NEW YORK (AP) _ When David Fitzpatrick's software for tracking and analyzing junk e-mail didn't work correctly, the Web designer assumed he had made programming mistakes and spent hours trying to fix them.

Then he discovered it wasn't his skills that were faulty, but the Internet that essentially broke. Elsewhere, more spam slipped through, printers misbehaved and cell phones got unusual Web traffic.

``I'm upset about this because it's cost us time and money,'' said Fitzpatrick, who runs Lone Star Interactive in Arlington, Texas, and tracks spam on the side.

The culprit was VeriSign Inc., which two weeks ago launched a new service for guiding Internet users who mistype Web addresses. Side effects from the service have prompted a fierce debate over who's in charge of the Internet.

``This is the first case I know where somebody that big has caused that kind of failure,'' said David Farber, an influential technologist formerly with the Federal Communications Commission. ``If that becomes the standard, things will break endlessly.''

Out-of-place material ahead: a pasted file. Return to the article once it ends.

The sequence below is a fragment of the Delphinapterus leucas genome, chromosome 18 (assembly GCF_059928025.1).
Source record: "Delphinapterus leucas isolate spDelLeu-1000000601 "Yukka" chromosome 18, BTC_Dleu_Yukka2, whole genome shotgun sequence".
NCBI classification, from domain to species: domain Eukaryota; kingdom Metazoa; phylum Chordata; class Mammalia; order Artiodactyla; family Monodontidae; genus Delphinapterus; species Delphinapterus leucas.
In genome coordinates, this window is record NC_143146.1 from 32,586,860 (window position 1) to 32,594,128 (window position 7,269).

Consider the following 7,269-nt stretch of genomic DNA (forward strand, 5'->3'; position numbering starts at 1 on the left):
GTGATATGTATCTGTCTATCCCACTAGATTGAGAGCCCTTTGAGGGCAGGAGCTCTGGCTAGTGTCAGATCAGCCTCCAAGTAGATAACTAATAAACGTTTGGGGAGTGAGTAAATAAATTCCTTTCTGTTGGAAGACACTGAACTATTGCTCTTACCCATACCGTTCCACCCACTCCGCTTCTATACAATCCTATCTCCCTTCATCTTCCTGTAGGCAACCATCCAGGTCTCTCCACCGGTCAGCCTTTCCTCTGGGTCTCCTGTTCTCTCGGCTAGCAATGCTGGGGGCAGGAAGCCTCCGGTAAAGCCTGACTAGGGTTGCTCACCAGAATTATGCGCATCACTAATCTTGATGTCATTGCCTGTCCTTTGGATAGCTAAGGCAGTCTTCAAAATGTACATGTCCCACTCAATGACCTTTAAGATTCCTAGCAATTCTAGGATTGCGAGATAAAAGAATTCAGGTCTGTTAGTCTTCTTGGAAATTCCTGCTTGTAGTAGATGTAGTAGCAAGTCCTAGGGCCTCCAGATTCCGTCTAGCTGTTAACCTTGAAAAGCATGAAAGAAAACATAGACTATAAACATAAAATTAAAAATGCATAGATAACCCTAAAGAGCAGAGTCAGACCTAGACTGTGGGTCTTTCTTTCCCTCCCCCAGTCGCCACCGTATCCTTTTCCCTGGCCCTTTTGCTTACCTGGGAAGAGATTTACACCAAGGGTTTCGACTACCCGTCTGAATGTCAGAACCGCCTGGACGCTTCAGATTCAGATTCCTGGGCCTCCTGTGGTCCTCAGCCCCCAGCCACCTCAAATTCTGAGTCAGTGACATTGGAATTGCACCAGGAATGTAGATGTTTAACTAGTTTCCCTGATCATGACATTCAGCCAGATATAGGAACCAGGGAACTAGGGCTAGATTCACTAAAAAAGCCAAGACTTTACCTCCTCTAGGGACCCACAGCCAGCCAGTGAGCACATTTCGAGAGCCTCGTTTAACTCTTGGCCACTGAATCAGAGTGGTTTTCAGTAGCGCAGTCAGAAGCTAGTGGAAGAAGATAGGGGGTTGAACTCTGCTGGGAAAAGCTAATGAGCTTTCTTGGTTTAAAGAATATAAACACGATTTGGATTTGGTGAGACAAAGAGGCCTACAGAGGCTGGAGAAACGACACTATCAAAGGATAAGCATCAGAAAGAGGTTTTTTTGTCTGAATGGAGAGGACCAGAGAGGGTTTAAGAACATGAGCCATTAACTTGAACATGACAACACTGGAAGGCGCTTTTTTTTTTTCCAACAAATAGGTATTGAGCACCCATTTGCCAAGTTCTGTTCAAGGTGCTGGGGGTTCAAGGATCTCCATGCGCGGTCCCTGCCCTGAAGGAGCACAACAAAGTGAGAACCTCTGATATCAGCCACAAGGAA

With little warning or fanfare, VeriSign introduced its Site Finder service on Sept. 15. Web surfers who enter addresses that don't exist now get suggestions on where they might have wanted to go.

Normally, such innovation is encouraged and has led to such breakthroughs as the World Wide Web itself in 1990. In fact, America Online Inc. and Microsoft Corp., among others, have been offering similar services.

But VeriSign is unique because it is master-keeper of names ending in ``.com'' and ``.net.'' Its actions have more far-reaching effects on almost everyone online.

While millions of people have used Site Finder without problems, some software depend on getting error messages _ not a redirection _ when addresses don't exist.

VeriSign spokesman Tom Galvin said the company has convened a panel of outside technical experts to suggest changes. Normally, however, such discussions take place in advance.

``You're playing with an engine change while the plane's in flight,'' said Vint Cerf, co-inventor of the Internet's basic communications protocols.

Fitzpatrick, for one, found his software capturing VeriSign's search site, instead of indicating that a spammer had faked a Web address. Junk mail filters that perform such checks also failed, allowing more spam through.

The Internet Architecture Board, a committee of Internet engineers, found other mishaps. Rival search services such as Microsoft's stopped working. Printer and other network misconfigurations, once benign, became fatal. Mobile Web services got swamped with more data than the normal ``no such name'' response, potentially generating higher phone bills.

Business rivals, meanwhile, complained that VeriSign was making money off its monopoly on the ``.com'' and ``.net'' directories, because the company shares revenue with search engines that power Site Finder. At least two federal lawsuits have been filed.